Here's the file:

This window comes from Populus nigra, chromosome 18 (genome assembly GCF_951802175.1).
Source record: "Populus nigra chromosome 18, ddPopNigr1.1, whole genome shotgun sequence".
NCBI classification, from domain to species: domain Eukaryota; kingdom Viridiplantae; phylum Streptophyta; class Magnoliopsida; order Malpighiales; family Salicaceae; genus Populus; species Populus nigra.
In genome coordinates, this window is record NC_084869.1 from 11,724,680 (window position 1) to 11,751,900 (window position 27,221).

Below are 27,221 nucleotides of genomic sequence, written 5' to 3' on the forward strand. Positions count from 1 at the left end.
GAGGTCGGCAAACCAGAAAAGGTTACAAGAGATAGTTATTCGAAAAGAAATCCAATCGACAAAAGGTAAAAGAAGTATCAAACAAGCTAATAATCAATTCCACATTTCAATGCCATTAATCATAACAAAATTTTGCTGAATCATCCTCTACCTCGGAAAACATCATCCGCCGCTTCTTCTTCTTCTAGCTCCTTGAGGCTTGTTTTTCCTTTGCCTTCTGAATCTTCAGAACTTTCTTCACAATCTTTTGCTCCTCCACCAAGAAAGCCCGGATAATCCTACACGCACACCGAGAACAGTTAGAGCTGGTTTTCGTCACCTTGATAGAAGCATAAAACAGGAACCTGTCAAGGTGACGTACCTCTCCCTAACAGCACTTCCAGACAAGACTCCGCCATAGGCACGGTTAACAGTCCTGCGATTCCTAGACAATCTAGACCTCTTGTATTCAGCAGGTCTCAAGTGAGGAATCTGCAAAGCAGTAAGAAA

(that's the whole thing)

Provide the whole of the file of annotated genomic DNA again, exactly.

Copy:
This window comes from Populus nigra, chromosome 18 (genome assembly GCF_951802175.1).
Source record: "Populus nigra chromosome 18, ddPopNigr1.1, whole genome shotgun sequence".
NCBI classification, from domain to species: domain Eukaryota; kingdom Viridiplantae; phylum Streptophyta; class Magnoliopsida; order Malpighiales; family Salicaceae; genus Populus; species Populus nigra.
In genome coordinates, this window is record NC_084869.1 from 11,724,680 (window position 1) to 11,751,900 (window position 27,221).

Below are 27,221 nucleotides of genomic sequence, written 5' to 3' on the forward strand. Positions count from 1 at the left end.
GAGGTCGGCAAACCAGAAAAGGTTACAAGAGATAGTTATTCGAAAAGAAATCCAATCGACAAAAGGTAAAAGAAGTATCAAACAAGCTAATAATCAATTCCACATTTCAATGCCATTAATCATAACAAAATTTTGCTGAATCATCCTCTACCTCGGAAAACATCATCCGCCGCTTCTTCTTCTTCTAGCTCCTTGAGGCTTGTTTTTCCTTTGCCTTCTGAATCTTCAGAACTTTCTTCACAATCTTTTGCTCCTCCACCAAGAAAGCCCGGATAATCCTACACGCACACCGAGAACAGTTAGAGCTGGTTTTCGTCACCTTGATAGAAGCATAAAACAGGAACCTGTCAAGGTGACGTACCTCTCCCTAACAGCACTTCCAGACAAGACTCCGCCATAGGCACGGTTAACAGTCCTGCGATTCCTAGACAATCTAGACCTCTTGTATTCAGCAGGTCTCAAGTGAGGAATCTGCAAAGCAGTAAGAAA